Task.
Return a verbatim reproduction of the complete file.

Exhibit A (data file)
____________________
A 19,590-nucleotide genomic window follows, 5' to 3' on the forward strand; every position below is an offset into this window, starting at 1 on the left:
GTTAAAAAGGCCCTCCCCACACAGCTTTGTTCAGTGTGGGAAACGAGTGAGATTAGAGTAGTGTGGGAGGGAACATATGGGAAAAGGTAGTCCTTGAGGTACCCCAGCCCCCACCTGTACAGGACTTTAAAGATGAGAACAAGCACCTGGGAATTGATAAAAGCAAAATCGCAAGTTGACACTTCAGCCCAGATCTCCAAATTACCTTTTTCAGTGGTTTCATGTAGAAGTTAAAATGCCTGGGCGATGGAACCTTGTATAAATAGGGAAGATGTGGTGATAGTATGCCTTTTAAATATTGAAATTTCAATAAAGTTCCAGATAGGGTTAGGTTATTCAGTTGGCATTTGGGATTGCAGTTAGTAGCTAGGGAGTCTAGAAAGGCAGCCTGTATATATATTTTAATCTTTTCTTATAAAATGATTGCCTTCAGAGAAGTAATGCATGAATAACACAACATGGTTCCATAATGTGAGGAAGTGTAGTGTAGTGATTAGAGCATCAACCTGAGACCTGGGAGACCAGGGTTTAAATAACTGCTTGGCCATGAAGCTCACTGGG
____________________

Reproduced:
A 19,590-nucleotide genomic window follows, 5' to 3' on the forward strand; every position below is an offset into this window, starting at 1 on the left:
GTTAAAAAGGCCCTCCCCACACAGCTTTGTTCAGTGTGGGAAACGAGTGAGATTAGAGTAGTGTGGGAGGGAACATATGGGAAAAGGTAGTCCTTGAGGTACCCCAGCCCCCACCTGTACAGGACTTTAAAGATGAGAACAAGCACCTGGGAATTGATAAAAGCAAAATCGCAAGTTGACACTTCAGCCCAGATCTCCAAATTACCTTTTTCAGTGGTTTCATGTAGAAGTTAAAATGCCTGGGCGATGGAACCTTGTATAAATAGGGAAGATGTGGTGATAGTATGCCTTTTAAATATTGAAATTTCAATAAAGTTCCAGATAGGGTTAGGTTATTCAGTTGGCATTTGGGATTGCAGTTAGTAGCTAGGGAGTCTAGAAAGGCAGCCTGTATATATATTTTAATCTTTTCTTATAAAATGATTGCCTTCAGAGAAGTAATGCATGAATAACACAACATGGTTCCATAATGTGAGGAAGTGTAGTGTAGTGATTAGAGCATCAACCTGAGACCTGGGAGACCAGGGTTTAAATAACTGCTTGGCCATGAAGCTCACTGGG